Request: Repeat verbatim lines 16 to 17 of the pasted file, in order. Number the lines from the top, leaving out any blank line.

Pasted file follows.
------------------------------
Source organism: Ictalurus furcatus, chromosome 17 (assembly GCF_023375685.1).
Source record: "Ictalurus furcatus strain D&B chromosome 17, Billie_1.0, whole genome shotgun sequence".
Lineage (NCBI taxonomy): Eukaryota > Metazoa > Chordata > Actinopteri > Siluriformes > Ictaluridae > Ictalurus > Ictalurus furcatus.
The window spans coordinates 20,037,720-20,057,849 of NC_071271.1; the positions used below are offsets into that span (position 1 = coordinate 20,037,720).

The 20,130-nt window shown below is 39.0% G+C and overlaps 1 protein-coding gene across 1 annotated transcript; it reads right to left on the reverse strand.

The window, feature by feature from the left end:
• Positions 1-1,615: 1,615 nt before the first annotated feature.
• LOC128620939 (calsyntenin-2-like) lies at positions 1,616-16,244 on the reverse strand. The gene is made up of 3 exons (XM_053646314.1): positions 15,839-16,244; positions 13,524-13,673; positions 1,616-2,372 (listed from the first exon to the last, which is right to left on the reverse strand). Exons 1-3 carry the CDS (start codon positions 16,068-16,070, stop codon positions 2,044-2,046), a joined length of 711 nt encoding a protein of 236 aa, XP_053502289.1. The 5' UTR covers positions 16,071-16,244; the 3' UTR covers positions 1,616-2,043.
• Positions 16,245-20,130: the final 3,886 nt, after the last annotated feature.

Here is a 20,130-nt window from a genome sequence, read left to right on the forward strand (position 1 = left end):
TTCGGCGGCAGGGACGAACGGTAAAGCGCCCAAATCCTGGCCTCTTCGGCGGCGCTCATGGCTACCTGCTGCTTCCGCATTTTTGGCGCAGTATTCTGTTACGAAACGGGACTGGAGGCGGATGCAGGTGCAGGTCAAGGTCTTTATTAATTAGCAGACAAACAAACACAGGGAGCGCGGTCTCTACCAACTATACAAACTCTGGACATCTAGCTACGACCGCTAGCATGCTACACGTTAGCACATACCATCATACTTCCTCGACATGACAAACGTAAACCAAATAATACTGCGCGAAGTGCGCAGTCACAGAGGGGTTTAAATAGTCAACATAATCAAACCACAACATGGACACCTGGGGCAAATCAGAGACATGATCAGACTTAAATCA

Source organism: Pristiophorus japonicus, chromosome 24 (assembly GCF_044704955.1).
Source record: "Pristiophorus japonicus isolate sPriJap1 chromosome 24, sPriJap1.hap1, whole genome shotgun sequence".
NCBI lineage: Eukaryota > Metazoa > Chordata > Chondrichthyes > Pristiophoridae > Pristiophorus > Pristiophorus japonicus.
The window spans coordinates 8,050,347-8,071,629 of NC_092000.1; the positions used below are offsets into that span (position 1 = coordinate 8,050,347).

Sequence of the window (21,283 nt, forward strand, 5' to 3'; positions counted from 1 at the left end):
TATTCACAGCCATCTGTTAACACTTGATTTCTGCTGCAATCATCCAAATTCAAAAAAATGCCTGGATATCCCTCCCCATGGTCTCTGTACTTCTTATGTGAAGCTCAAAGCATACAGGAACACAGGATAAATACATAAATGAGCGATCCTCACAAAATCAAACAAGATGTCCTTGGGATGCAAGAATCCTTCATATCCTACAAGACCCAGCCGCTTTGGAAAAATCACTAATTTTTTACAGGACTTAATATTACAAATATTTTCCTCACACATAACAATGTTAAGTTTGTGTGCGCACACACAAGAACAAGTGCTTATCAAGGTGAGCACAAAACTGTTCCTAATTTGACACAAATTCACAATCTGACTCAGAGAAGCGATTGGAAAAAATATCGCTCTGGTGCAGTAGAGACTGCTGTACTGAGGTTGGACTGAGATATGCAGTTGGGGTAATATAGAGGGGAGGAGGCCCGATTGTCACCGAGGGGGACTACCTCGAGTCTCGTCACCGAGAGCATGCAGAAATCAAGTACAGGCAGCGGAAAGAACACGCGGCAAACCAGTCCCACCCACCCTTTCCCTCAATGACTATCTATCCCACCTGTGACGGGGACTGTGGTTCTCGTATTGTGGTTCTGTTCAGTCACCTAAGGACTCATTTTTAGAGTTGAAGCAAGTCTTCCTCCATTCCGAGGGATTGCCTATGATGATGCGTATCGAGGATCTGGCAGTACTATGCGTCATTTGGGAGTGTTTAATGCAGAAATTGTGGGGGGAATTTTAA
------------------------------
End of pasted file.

Sequence of the window (21,283 nt, forward strand, 5' to 3'; positions counted from 1 at the left end):
TATTCACAGCCATCTGTTAACACTTGATTTCTGCTGCAATCATCCAAATTCAAAAAAATGCCTGGATATCCCTCCCCATGGTCTCTGTACTTCTTATGTGAAGCTCAAAGCATACAGGAACACAGGATAAATACATAAATGAGCGATCCTCACAAAATCAAACAAGATGTCCTTGGGATGCAAGAATCCTTCATATCCTACAAGACCCAGCCGCTTTGGAAAAATCACTAATTTTTTACAGGACTTAATATTACAAATATTTTCCTCACACATAACAATGTTAAGTTTGTGTGCGCACACACAAGAACAAGTGCTTATCAAGGTGAGCACAAAACTGTTCCTAATTTGACACAAATTCACAATCTGACTCAGAGAAGCGATTGGAAAAAATATCGCTCTGGTGCAGTAGAGACTGCTGTACTGAGGTTGGACTGAGATATGCAGTTGGGGTAATATAGAGGGGAGGAGGCCCGATTGTCACCGAGGGGGACTACCTCGAGTCTCGTCACCGAGAGCATGCAGAAATCAAGTACAGGCAGCGGAAAGAACACGCGGCAAACCAGTCCCACCCACCCTTTCCCTCAATGACTATCTATCCCACCTGTGACGGGGACTGTGGTTCTCGTATTGTGGTTCTGTTCAGTCACCTAAGGACTCATTTTTAGAGTTGAAGCAAGTCTTCCTCCATTCCGAGGGATTGCCTATGATGATGCGTATCGAGGATCTGGCAGTACTATGCGTCATTTGGGAGTGTTTAATGCAGAAATTGTGGGGGGAATTTTAA